If the -f address_family option (with the -s option) is present,
             show per-interface statistics on the given interface for the
             specified address_family.

     -i      Show the state of interfaces which have been auto-configured
             (interfaces statically configured into a system but not located
             at boot-time are not shown).

             If the -a option is also present, multicast addresses currently
             in use are shown for each Ethernet interface and for each IP
             interface address.  Multicast addresses are shown on separate
             lines following the interface address with which they are
             associated.

             If the -f address_family option (with the -s option) is present,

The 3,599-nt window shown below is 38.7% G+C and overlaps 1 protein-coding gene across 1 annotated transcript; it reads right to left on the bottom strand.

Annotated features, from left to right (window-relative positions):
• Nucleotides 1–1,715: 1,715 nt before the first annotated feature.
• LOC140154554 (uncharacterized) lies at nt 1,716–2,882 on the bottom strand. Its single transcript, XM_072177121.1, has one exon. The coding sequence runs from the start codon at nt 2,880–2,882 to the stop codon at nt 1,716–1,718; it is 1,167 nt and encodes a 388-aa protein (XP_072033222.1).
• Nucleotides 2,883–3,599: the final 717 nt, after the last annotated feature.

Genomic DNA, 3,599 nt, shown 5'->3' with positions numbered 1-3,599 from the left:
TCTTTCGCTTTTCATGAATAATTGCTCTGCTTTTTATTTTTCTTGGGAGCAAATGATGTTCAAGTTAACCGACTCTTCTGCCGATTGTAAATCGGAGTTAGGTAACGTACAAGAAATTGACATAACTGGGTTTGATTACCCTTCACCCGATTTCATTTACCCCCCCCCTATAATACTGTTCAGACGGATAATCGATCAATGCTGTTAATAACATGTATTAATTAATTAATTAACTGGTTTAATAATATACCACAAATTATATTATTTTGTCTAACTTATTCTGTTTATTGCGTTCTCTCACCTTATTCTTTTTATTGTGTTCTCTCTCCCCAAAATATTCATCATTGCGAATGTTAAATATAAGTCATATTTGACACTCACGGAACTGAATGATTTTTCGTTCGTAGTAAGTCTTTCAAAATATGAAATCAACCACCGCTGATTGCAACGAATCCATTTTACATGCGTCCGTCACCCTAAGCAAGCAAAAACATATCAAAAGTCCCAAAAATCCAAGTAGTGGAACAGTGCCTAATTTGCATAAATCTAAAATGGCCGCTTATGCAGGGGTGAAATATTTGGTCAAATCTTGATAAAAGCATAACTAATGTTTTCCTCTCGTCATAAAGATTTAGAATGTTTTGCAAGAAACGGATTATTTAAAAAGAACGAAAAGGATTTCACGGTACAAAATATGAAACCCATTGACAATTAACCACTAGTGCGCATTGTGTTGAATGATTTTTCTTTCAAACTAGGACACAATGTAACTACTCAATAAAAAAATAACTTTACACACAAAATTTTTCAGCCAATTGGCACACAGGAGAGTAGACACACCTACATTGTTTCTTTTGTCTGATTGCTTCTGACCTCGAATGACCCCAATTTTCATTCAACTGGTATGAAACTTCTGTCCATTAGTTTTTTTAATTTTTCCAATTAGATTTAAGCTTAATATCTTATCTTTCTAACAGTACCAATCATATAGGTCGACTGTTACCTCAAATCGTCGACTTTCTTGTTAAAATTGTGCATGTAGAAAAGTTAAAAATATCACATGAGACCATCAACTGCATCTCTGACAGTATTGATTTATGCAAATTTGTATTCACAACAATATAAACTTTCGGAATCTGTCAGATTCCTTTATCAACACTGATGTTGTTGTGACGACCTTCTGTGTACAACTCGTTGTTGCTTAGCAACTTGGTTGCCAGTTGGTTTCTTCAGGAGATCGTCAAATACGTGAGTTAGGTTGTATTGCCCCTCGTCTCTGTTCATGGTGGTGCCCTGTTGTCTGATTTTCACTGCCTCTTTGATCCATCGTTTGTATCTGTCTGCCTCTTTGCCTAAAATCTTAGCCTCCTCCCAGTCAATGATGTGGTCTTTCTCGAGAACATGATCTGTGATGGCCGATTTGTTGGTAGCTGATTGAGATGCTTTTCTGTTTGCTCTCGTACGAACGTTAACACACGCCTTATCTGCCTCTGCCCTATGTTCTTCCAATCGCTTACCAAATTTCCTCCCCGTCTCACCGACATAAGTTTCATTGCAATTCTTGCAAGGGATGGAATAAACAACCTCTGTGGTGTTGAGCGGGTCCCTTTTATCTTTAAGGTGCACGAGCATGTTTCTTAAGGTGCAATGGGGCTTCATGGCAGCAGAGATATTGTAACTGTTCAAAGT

show per-interface statistics on all interfaces for the specified
             address_family.

     -l      With the -g option, display wider fields for the IPv6 multicast
             routing table "Origin" and "Group" columns.

     -M core
             Extract values associated with the name list from the specified
             core instead of the running kernel.

     -m      Show statistics recorded by the memory management routines (the
             network manages a private pool of memory buffers).

     -N system
             Extract the name list from the specified system instead of the
             running kernel.